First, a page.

As a pediatric pulmonologist for over 25 years, I have broad experience in many facets of pediatric pulmonary medicine. I enjoy the wide variety of challenges in the patients I see, ranging from wheezing, chronic cough, sleep disorders and recurrent pneumonia, and feel deeply rewarded when I improve the health of children. In additional to my general pulmonary expertise, I am a co-founder of Cincinnati Children’s Cardiorespiratory Sports Clinic which evaluates and treats children and young adults who have shortness of breath or chest pain with exercise. I also initiated a collaborative effort with physicians in surgery and emergency medicine to manage children and young adults who develop primary spontaneous pneumothorax, an abnormal accumulation of air in the space between the lungs and the chest cavity (the pleural space).
Going into pediatrics was a natural choice, as working with children is its own reward. As a student, I remember a pediatrician telling me he liked pediatrics because he felt it made him younger — now that I’m older, I can see he was right. I was drawn to pulmonary medicine during medical school because I enjoyed the respiratory system physiology and research challenges and especially the opportunity to develop longitudinal relationships with patients and families.
In addition to caring for patients I have maintained a basic science laboratory focused on pulmonary fibrosis, which is scarring of the lung. My colleagues and I seek to identify the proteins and cellular pathways associated with this disorder and explore potential novel treatments. We are currently focused on a rare lung fibrosis condition called pleuroparenchymal fibroelastosis which can afflict both children and adults. As a clinician and a scientist I have a developed a stronger appreciation for the vital importance of clean air in preserving child health and am involved with state and national organizations advocating for improving air quality.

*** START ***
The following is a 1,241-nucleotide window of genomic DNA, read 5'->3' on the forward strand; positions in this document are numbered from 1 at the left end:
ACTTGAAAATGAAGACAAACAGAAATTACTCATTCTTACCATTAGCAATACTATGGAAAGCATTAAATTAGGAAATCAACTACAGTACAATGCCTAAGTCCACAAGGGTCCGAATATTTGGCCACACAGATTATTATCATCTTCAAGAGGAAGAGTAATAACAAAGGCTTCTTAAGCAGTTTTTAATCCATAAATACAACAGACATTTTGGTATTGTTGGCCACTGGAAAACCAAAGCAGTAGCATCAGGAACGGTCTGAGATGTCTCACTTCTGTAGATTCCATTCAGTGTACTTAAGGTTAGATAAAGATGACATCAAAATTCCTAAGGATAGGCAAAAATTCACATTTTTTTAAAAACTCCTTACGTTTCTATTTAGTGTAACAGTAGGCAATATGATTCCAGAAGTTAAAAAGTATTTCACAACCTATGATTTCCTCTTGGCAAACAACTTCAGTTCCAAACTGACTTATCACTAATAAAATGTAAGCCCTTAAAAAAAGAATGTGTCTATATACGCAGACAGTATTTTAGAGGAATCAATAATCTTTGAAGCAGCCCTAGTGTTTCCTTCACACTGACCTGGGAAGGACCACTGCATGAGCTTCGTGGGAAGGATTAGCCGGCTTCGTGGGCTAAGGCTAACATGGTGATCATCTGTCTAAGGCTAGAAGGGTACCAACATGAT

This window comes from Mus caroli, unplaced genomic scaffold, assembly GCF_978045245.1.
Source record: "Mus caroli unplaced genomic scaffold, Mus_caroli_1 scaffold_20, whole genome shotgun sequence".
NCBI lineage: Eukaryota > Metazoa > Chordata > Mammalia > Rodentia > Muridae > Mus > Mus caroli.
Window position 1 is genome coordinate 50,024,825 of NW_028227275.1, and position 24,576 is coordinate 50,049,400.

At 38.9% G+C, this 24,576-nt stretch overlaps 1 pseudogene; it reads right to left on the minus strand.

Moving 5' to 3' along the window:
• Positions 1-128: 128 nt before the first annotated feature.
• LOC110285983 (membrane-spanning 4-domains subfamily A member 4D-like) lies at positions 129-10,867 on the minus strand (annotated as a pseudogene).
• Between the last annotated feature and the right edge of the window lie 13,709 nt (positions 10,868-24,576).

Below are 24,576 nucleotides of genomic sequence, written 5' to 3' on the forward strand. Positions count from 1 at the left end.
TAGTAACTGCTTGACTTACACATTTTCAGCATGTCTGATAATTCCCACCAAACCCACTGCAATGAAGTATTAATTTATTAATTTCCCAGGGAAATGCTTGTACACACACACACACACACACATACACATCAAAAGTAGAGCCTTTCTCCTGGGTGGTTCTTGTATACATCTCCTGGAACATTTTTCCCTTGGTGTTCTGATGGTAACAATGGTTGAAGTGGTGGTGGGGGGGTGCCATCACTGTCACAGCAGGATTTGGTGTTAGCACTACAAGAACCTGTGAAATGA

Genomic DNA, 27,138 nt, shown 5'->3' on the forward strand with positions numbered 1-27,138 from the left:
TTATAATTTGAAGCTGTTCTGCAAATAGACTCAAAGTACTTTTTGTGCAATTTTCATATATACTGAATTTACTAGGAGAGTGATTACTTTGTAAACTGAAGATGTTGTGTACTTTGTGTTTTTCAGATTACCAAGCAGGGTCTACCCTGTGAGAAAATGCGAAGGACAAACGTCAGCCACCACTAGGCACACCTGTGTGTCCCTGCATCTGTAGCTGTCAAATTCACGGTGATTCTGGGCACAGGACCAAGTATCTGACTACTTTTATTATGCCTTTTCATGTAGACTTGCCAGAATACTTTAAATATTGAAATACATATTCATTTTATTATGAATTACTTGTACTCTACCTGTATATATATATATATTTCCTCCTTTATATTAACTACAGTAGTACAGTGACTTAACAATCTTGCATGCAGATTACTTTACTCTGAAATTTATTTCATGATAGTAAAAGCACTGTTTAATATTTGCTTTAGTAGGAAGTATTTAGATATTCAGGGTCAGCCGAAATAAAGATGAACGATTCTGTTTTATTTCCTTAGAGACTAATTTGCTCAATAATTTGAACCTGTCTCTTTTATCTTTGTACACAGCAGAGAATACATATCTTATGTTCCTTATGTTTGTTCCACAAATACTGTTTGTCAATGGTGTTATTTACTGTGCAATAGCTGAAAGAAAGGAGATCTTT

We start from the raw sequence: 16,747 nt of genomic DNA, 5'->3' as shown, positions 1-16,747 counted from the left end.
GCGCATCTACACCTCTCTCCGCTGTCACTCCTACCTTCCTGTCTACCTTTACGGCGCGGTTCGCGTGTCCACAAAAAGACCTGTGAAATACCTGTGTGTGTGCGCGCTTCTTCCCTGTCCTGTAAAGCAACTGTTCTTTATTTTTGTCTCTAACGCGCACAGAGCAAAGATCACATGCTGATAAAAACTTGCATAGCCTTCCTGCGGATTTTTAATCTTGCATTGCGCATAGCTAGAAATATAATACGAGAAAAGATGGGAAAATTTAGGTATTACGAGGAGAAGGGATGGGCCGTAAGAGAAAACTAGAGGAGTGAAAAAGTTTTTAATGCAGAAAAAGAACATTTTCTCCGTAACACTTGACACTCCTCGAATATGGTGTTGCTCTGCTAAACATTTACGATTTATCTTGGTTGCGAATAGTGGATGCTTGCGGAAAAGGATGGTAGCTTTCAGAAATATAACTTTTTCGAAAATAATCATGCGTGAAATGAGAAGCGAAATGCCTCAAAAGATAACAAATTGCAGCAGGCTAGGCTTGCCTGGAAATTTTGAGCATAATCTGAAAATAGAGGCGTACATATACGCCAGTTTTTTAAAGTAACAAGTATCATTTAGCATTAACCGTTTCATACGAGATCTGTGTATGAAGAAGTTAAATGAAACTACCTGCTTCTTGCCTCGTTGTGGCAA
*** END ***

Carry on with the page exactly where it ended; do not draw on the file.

My wife and I purchased a small “farmette” located between Mason and Lebanon, Ohio where we raised our three children. One of my hobbies is growing fruit trees and making maple and walnut syrup in the winter. I was born and raised in Wilmington, Ohio where as a boy I worked for the Cincinnati Bengals during their summer training camps at Wilmington College. Feel free to drop by and shout out a “Who Dey” if you come to my clinic!
MD: Vanderbilt University, Nashville, TN, 1990.
Residency: Children's Hospital Medical Center, Cincinnati, OH.
Fellowship: Children's Hospital Medical Center, Cincinnati, OH.
Certification: Pediatrics, 1993; Pulmonary Medicine, 1999.
General pediatric pulmonary with additional expertise in managing children with recurrent pneumonia, pneumothorax, pectus excavatum and shortness of breath with exercise
Pulmonary Medicine, Home Ventilator, Pulmonary Function
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Long-term exercise and pulmonary function outcomes in a contemporary cohort of children with congenital diaphragmatic hernia. Pediatric Pulmonology. 2023.
Body composition and functional correlates of CF youth experiencing pulmonary exacerbation and recovery. Pediatric Pulmonology. 2023; 58:457-464.
198 Weight and body composition of school-aged children with cystic fibrosis and extended modulator therapy. Journal of Cystic Fibrosis. 2022; 21:s116-s117.
The Severity of Pectus Excavatum Defect Is Associated With Impaired Cardiopulmonary Function. Annals of Thoracic Surgery. 2022; 114:1015-1021.
Research 101: An online course introducing medical students to research. Journal of Clinical and Translational Science. 2022; 6.
Reply. Journal of Allergy and Clinical Immunology. 2022; 149:2177-2178.
Exercise-induced laryngeal obstruction: A step in the right direction. Journal of Allergy and Clinical Immunology. 2022; 149:1216-1217.
Ventilatory limitations are not associated with dyspnea on exertion or reduced aerobic fitness in pectus excavatum. Pediatric Pulmonology. 2021; 56:2911-2917.
Evaluation of a Summer Medical Student Research Program during a Pandemic. 2021; 2:172-175.
An evidence-based review of primary spontaneous pneumothorax in the adolescent population. Journal of the American College of Emergency Physicians Open. 2021; 2.
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